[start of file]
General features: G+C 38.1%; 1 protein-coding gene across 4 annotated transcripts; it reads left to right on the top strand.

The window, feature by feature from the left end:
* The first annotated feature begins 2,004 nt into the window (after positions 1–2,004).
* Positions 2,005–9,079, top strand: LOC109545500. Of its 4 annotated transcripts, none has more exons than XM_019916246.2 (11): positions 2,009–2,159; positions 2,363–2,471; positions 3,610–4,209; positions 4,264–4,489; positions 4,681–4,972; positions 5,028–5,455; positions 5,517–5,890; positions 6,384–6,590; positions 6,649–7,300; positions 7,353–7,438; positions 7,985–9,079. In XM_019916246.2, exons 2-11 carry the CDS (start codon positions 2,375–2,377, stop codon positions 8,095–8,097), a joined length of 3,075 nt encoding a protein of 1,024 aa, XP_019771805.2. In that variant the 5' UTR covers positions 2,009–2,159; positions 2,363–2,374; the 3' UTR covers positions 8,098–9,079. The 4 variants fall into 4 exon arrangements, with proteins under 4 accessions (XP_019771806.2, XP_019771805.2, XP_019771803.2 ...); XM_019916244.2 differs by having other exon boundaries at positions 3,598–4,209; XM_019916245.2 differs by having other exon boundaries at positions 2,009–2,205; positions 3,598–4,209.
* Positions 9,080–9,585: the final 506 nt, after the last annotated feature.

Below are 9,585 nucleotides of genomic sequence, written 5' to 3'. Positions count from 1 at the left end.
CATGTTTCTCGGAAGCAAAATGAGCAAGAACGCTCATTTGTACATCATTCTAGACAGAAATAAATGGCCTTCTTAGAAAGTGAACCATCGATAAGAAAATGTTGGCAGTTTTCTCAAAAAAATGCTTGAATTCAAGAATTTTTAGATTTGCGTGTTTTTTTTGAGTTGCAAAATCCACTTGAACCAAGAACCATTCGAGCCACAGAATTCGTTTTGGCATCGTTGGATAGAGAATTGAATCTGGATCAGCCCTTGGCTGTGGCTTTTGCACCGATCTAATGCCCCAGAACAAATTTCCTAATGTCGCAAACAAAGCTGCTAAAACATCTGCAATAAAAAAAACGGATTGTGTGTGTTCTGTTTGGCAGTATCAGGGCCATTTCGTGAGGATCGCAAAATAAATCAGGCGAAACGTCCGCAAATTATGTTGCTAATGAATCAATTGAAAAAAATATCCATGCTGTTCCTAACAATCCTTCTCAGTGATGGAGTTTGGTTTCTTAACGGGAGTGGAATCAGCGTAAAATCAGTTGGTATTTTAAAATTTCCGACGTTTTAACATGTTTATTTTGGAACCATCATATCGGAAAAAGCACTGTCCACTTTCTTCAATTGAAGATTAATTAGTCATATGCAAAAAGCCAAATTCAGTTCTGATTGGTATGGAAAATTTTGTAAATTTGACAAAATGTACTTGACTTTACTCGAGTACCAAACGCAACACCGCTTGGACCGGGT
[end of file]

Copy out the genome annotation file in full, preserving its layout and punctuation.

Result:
General features: G+C 38.1%; 1 protein-coding gene across 4 annotated transcripts; it reads left to right on the top strand.

The window, feature by feature from the left end:
* The first annotated feature begins 2,004 nt into the window (after positions 1–2,004).
* Positions 2,005–9,079, top strand: LOC109545500. Of its 4 annotated transcripts, none has more exons than XM_019916246.2 (11): positions 2,009–2,159; positions 2,363–2,471; positions 3,610–4,209; positions 4,264–4,489; positions 4,681–4,972; positions 5,028–5,455; positions 5,517–5,890; positions 6,384–6,590; positions 6,649–7,300; positions 7,353–7,438; positions 7,985–9,079. In XM_019916246.2, exons 2-11 carry the CDS (start codon positions 2,375–2,377, stop codon positions 8,095–8,097), a joined length of 3,075 nt encoding a protein of 1,024 aa, XP_019771805.2. In that variant the 5' UTR covers positions 2,009–2,159; positions 2,363–2,374; the 3' UTR covers positions 8,098–9,079. The 4 variants fall into 4 exon arrangements, with proteins under 4 accessions (XP_019771806.2, XP_019771805.2, XP_019771803.2 ...); XM_019916244.2 differs by having other exon boundaries at positions 3,598–4,209; XM_019916245.2 differs by having other exon boundaries at positions 2,009–2,205; positions 3,598–4,209.
* Positions 9,080–9,585: the final 506 nt, after the last annotated feature.

Below are 9,585 nucleotides of genomic sequence, written 5' to 3'. Positions count from 1 at the left end.
CATGTTTCTCGGAAGCAAAATGAGCAAGAACGCTCATTTGTACATCATTCTAGACAGAAATAAATGGCCTTCTTAGAAAGTGAACCATCGATAAGAAAATGTTGGCAGTTTTCTCAAAAAAATGCTTGAATTCAAGAATTTTTAGATTTGCGTGTTTTTTTTGAGTTGCAAAATCCACTTGAACCAAGAACCATTCGAGCCACAGAATTCGTTTTGGCATCGTTGGATAGAGAATTGAATCTGGATCAGCCCTTGGCTGTGGCTTTTGCACCGATCTAATGCCCCAGAACAAATTTCCTAATGTCGCAAACAAAGCTGCTAAAACATCTGCAATAAAAAAAACGGATTGTGTGTGTTCTGTTTGGCAGTATCAGGGCCATTTCGTGAGGATCGCAAAATAAATCAGGCGAAACGTCCGCAAATTATGTTGCTAATGAATCAATTGAAAAAAATATCCATGCTGTTCCTAACAATCCTTCTCAGTGATGGAGTTTGGTTTCTTAACGGGAGTGGAATCAGCGTAAAATCAGTTGGTATTTTAAAATTTCCGACGTTTTAACATGTTTATTTTGGAACCATCATATCGGAAAAAGCACTGTCCACTTTCTTCAATTGAAGATTAATTAGTCATATGCAAAAAGCCAAATTCAGTTCTGATTGGTATGGAAAATTTTGTAAATTTGACAAAATGTACTTGACTTTACTCGAGTACCAAACGCAACACCGCTTGGACCGGGT